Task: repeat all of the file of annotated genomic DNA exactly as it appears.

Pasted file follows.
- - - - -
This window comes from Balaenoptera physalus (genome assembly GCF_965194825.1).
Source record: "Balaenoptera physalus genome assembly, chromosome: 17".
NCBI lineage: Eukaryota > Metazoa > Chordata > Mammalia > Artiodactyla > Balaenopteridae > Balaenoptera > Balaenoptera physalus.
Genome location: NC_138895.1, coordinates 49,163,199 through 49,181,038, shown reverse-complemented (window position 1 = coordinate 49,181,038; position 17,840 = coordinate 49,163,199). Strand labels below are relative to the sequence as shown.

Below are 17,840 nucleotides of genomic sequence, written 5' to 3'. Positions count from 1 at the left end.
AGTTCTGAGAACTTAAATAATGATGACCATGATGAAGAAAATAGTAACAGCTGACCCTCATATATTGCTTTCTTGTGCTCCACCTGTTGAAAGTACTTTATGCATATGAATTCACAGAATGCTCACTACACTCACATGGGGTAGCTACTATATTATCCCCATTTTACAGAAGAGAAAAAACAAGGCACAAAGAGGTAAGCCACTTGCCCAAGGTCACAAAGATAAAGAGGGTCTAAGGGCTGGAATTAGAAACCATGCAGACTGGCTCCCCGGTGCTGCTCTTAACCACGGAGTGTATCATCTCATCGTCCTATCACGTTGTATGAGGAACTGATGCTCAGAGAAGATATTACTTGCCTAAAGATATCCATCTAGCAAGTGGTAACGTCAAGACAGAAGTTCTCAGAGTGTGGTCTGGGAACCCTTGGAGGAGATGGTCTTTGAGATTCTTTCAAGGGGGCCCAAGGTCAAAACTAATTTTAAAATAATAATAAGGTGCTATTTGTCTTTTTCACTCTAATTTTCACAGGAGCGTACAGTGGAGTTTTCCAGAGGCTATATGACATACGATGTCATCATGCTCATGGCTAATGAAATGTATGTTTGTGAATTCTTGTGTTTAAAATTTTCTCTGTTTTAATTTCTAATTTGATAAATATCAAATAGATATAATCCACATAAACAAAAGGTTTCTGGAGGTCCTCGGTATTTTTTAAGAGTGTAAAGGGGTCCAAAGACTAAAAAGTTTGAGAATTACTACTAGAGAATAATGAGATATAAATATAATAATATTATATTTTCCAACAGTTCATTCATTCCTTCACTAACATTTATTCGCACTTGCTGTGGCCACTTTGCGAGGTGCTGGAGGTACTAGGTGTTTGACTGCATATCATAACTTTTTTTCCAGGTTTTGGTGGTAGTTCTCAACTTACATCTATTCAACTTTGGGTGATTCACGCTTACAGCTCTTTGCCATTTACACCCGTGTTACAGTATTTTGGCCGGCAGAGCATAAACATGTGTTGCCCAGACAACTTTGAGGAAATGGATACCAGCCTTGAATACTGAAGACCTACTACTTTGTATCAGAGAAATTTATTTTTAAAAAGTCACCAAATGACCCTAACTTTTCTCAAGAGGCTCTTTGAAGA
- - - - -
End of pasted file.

This window comes from Balaenoptera physalus (genome assembly GCF_965194825.1).
Source record: "Balaenoptera physalus genome assembly, chromosome: 17".
NCBI lineage: Eukaryota > Metazoa > Chordata > Mammalia > Artiodactyla > Balaenopteridae > Balaenoptera > Balaenoptera physalus.
Genome location: NC_138895.1, coordinates 49,163,199 through 49,181,038, shown reverse-complemented (window position 1 = coordinate 49,181,038; position 17,840 = coordinate 49,163,199). Strand labels below are relative to the sequence as shown.

Below are 17,840 nucleotides of genomic sequence, written 5' to 3'. Positions count from 1 at the left end.
AGTTCTGAGAACTTAAATAATGATGACCATGATGAAGAAAATAGTAACAGCTGACCCTCATATATTGCTTTCTTGTGCTCCACCTGTTGAAAGTACTTTATGCATATGAATTCACAGAATGCTCACTACACTCACATGGGGTAGCTACTATATTATCCCCATTTTACAGAAGAGAAAAAACAAGGCACAAAGAGGTAAGCCACTTGCCCAAGGTCACAAAGATAAAGAGGGTCTAAGGGCTGGAATTAGAAACCATGCAGACTGGCTCCCCGGTGCTGCTCTTAACCACGGAGTGTATCATCTCATCGTCCTATCACGTTGTATGAGGAACTGATGCTCAGAGAAGATATTACTTGCCTAAAGATATCCATCTAGCAAGTGGTAACGTCAAGACAGAAGTTCTCAGAGTGTGGTCTGGGAACCCTTGGAGGAGATGGTCTTTGAGATTCTTTCAAGGGGGCCCAAGGTCAAAACTAATTTTAAAATAATAATAAGGTGCTATTTGTCTTTTTCACTCTAATTTTCACAGGAGCGTACAGTGGAGTTTTCCAGAGGCTATATGACATACGATGTCATCATGCTCATGGCTAATGAAATGTATGTTTGTGAATTCTTGTGTTTAAAATTTTCTCTGTTTTAATTTCTAATTTGATAAATATCAAATAGATATAATCCACATAAACAAAAGGTTTCTGGAGGTCCTCGGTATTTTTTAAGAGTGTAAAGGGGTCCAAAGACTAAAAAGTTTGAGAATTACTACTAGAGAATAATGAGATATAAATATAATAATATTATATTTTCCAACAGTTCATTCATTCCTTCACTAACATTTATTCGCACTTGCTGTGGCCACTTTGCGAGGTGCTGGAGGTACTAGGTGTTTGACTGCATATCATAACTTTTTTTCCAGGTTTTGGTGGTAGTTCTCAACTTACATCTATTCAACTTTGGGTGATTCACGCTTACAGCTCTTTGCCATTTACACCCGTGTTACAGTATTTTGGCCGGCAGAGCATAAACATGTGTTGCCCAGACAACTTTGAGGAAATGGATACCAGCCTTGAATACTGAAGACCTACTACTTTGTATCAGAGAAATTTATTTTTAAAAAGTCACCAAATGACCCTAACTTTTCTCAAGAGGCTCTTTGAAGA